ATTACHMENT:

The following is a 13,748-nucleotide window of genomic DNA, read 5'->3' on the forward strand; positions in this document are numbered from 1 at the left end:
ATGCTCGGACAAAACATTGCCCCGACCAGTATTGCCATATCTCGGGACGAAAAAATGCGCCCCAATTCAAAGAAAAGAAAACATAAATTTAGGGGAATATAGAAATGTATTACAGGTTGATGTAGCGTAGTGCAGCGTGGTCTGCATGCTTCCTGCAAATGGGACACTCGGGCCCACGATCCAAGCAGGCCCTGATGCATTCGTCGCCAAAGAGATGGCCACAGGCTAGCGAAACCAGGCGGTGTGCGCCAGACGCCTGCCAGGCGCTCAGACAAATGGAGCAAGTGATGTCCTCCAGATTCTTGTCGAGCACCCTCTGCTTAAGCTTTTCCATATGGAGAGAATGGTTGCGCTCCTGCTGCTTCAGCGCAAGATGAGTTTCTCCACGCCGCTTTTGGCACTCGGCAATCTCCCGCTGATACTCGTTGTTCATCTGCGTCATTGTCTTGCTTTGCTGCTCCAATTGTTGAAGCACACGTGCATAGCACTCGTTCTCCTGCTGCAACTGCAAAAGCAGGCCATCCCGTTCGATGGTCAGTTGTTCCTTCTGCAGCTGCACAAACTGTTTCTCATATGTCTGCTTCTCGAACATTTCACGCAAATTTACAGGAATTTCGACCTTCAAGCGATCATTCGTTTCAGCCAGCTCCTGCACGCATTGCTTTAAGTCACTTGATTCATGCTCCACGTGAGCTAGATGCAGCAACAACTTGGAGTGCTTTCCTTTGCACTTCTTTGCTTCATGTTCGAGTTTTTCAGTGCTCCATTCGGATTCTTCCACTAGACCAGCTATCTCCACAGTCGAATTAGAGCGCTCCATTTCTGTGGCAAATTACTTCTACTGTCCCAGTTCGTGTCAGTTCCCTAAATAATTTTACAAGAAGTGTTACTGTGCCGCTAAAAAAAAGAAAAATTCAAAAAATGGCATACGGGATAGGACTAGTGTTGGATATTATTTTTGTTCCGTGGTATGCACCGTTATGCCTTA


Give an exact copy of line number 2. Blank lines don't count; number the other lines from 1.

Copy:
ATGCTCGGACAAAACATTGCCCCGACCAGTATTGCCATATCTCGGGACGAAAAAATGCGCCCCAATTCAAAGAAAAGAAAACATAAATTTAGGGGAATATAGAAATGTATTACAGGTTGATGTAGCGTAGTGCAGCGTGGTCTGCATGCTTCCTGCAAATGGGACACTCGGGCCCACGATCCAAGCAGGCCCTGATGCATTCGTCGCCAAAGAGATGGCCACAGGCTAGCGAAACCAGGCGGTGTGCGCCAGACGCCTGCCAGGCGCTCAGACAAATGGAGCAAGTGATGTCCTCCAGATTCTTGTCGAGCACCCTCTGCTTAAGCTTTTCCATATGGAGAGAATGGTTGCGCTCCTGCTGCTTCAGCGCAAGATGAGTTTCTCCACGCCGCTTTTGGCACTCGGCAATCTCCCGCTGATACTCGTTGTTCATCTGCGTCATTGTCTTGCTTTGCTGCTCCAATTGTTGAAGCACACGTGCATAGCACTCGTTCTCCTGCTGCAACTGCAAAAGCAGGCCATCCCGTTCGATGGTCAGTTGTTCCTTCTGCAGCTGCACAAACTGTTTCTCATATGTCTGCTTCTCGAACATTTCACGCAAATTTACAGGAATTTCGACCTTCAAGCGATCATTCGTTTCAGCCAGCTCCTGCACGCATTGCTTTAAGTCACTTGATTCATGCTCCACGTGAGCTAGATGCAGCAACAACTTGGAGTGCTTTCCTTTGCACTTCTTTGCTTCATGTTCGAGTTTTTCAGTGCTCCATTCGGATTCTTCCACTAGACCAGCTATCTCCACAGTCGAATTAGAGCGCTCCATTTCTGTGGCAAATTACTTCTACTGTCCCAGTTCGTGTCAGTTCCCTAAATAATTTTACAAGAAGTGTTACTGTGCCGCTAAAAAAAAGAAAAATTCAAAAAATGGCATACGGGATAGGACTAGTGTTGGATATTATTTTTGTTCCGTGGTATGCACCGTTATGCCTTA